The Stack Archive

New technology could enhance safety for police officers on patrol

Thu 7 May 2015


By Sebastian Thaler

Ordinary citizens can rely on the Internet to communicate instantly, but law enforcement has been stuck in the past. Police in one municipality—on the trail of a suspect known to have made threats against cops—have had no way to communicate that threat to officers elsewhere who might detain the suspect and put themselves in harm’s way. Because of the potential risks, some have asked how technology can be harnessed to allow officers—within a single jurisdiction and nationwide—to communicate among each other more quickly and efficiently.

There is a genuine need for such technology. On August 3, 2000, a Texas Department of Public Safety highway patrol officer named Randy Vetter made a “routine” traffic stop on Melvin Hale, a 72-year-old driver for a no-seatbelt violation. Hale was known to some local officers in Hays County, Texas for threatening to shoot any officer who tried to issue him a ticket for not wearing a seatbelt. However, since law enforcement agencies do not share information, other local law enforcement officers and agencies were unaware of the threat, as was the Texas DPS. Mr. Hale exited his vehicle and mortally wounded the trooper within seconds.

Technology such as the COPsync Network, developed by Dallas, TX-based COPsync, Inc., might have helped save Vetter’s life. Such a system could enable law enforcement patrol officers to communicate in real-time, share non-adjudicated information and send real-time alerts of crimes in progress to officers in other law enforcement agencies, regardless of agency jurisdiction or distance, in effect enabling these officers to communicate between and among themselves as if they were one law enforcement agency. Officers using such a system could communicate among themselves as if they were one law enforcement agency.

A communication system with this capability could incorporate a suite of modules for patrol officers, fulfilling the purpose of enabling them to communicate and share information in real time across jurisdictional boundaries. The system would also equip officers with 21st-century electronic tools to speed efficiency, such as e-citation, e-crash reporting and electronic law reference.

During a routine traffic stop, a number of databases could be queried in seconds, such as the FBI CJIS database; state law enforcement telecommunications databases; the El Paso Intelligence Center (EPIC) database, which has a record of all of the U.S./Canada and U.S./Mexico vehicle border crossings; and a network-specific database populated with information entered by officers using the system.

A prior threat made by an individual against law enforcement could be viewed in the database. A visual alert and audible siren could trigger to warn the trooper of the safety threat. The system could then locate, via GPS, the closest patrol units to the trooper. These officers could then be warned that the trooper had encountered a person with officer safety alert registered in the system. The officers receiving the warning could then, via instant messaging, communicate with the trooper. All of this could occur in seconds, before the trooper ever hit his light bar to initiate a traffic stop.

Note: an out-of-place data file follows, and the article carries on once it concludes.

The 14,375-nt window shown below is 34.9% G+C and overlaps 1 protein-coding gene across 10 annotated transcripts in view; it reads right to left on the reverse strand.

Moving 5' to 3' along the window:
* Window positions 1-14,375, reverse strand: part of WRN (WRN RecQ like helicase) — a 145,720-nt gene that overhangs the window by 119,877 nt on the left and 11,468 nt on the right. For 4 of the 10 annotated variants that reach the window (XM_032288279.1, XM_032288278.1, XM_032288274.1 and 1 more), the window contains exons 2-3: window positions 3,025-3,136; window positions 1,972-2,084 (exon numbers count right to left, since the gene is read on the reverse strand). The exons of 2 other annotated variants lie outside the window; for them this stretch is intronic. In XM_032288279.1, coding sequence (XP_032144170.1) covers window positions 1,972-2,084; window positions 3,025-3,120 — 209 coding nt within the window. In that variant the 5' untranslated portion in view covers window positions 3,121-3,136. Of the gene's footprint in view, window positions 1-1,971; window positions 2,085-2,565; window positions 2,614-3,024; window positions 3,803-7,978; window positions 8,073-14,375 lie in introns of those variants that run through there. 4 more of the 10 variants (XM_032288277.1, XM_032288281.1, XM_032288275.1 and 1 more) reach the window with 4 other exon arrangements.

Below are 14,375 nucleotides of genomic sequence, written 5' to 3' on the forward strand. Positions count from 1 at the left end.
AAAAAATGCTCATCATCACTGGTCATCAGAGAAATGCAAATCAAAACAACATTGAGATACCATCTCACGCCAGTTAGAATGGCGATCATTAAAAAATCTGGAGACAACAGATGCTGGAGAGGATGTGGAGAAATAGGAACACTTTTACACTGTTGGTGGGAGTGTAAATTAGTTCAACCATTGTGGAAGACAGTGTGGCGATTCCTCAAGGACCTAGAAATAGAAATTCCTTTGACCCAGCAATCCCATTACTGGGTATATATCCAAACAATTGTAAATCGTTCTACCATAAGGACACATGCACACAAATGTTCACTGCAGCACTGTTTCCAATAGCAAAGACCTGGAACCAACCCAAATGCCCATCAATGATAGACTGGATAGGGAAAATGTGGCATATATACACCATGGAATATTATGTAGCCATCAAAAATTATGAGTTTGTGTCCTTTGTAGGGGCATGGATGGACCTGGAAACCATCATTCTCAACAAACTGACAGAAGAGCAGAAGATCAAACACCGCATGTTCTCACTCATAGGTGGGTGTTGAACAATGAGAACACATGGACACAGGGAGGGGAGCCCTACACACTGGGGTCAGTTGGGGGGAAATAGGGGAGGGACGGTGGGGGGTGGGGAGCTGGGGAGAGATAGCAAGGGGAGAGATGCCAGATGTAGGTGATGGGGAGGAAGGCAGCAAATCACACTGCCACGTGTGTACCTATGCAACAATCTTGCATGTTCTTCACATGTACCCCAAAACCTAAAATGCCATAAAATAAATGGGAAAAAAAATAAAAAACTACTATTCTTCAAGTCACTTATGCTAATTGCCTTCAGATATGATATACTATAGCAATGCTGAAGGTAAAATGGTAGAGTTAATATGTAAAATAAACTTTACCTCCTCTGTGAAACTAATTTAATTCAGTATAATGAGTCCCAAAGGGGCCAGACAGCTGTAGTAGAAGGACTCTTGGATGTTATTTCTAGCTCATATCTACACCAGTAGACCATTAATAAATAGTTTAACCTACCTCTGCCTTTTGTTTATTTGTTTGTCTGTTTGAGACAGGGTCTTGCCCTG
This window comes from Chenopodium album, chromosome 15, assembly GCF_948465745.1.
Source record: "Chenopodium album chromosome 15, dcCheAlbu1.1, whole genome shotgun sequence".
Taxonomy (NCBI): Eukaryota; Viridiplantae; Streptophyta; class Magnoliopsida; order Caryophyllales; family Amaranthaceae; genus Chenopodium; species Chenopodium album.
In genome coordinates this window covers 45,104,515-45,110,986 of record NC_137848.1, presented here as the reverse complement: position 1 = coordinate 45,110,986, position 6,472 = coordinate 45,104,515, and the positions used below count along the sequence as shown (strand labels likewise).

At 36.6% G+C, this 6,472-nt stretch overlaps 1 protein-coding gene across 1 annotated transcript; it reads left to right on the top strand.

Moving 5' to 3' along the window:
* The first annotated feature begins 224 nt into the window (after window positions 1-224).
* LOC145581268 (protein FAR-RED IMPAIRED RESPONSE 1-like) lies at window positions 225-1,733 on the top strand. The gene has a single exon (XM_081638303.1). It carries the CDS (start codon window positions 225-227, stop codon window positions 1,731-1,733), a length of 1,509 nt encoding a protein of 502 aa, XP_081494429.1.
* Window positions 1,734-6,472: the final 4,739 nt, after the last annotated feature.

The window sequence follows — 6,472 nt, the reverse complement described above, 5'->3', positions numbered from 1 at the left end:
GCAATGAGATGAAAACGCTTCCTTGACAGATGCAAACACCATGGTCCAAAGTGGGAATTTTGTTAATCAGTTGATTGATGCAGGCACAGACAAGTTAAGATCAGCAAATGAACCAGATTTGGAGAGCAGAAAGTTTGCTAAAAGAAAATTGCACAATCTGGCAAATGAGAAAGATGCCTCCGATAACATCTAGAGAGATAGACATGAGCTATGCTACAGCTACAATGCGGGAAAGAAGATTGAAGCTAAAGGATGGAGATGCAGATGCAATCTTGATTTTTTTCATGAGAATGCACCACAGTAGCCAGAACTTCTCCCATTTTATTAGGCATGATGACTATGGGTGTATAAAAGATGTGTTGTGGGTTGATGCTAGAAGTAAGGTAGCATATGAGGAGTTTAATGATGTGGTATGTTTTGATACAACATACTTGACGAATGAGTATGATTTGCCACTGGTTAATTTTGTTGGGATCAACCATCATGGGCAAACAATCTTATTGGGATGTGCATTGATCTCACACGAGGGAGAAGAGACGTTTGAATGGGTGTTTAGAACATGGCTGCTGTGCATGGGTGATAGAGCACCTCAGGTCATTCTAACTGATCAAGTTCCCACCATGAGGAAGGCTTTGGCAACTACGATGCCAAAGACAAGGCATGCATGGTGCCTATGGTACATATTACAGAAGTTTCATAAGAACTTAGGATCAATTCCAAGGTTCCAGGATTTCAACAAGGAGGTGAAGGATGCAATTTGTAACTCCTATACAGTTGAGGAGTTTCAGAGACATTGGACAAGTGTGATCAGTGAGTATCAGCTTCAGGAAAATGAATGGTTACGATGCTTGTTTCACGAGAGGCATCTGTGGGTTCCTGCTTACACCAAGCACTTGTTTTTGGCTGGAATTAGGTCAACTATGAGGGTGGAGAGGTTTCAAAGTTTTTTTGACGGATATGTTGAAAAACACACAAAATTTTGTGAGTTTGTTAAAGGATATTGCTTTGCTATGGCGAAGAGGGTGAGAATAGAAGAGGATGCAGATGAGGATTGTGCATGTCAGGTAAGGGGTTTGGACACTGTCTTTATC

With such technology, officers or agency personnel could create alerts or inquiries for a variety of reasons, including officer safety alerts, missing persons, attempt to locate, etc. These alerts could contain photos of individuals or vehicles, or identifying marks (e.g. tattoos). Officers using the network could view and search the list of all active alerts issued by any officer or agency in the network. These alerts could be tied to hard identifiers, such as license plate or driver’s license. These alerts would reside in the database and then “pop” to the surface to the officer’s attention on the officer’s in-vehicle computer mobile data terminal (MDT) when the officer ran a query against that hard identifier.

An officer or dispatcher could use a messaging feature to instantaneously and securely broadcast messages to any single officer or group of officers in the network. It could be used to notify of crimes in progress, police pursuits, terror alerts, officers needing assistance or a quick query to fellow officers inquiring about a suspicious person. The message could be attached to an incident report and used as a basis for probable cause to initiate a traffic stop of other field contact.

Such a network could incorporate redundancies to handle a variety of failures that could conceivably occur; most failures would be related to intermittent connectivity at the patrol vehicle where the MDT can lose the mobile signal and go offline. A system could be designed specifically for these types of intermittent connection and low-bandwidth situations. The system could handle changes in network connectivity by constantly monitoring signal strength and response. Additionally, to ensure data integrity and protect against data loss, all data could be stored locally using CJIS-compliant encryption before being uploaded to a server. Finally, the servers could be geo-replicated to multiple locations.

As more and more jurisdictions across the U.S. sign on to a network-based system like this, the number of real-time crime data being shared will rise—as will the potential of apprehending criminals more efficiently.

Sebastian Thaler is a freelance science and technology writer based in New York City.


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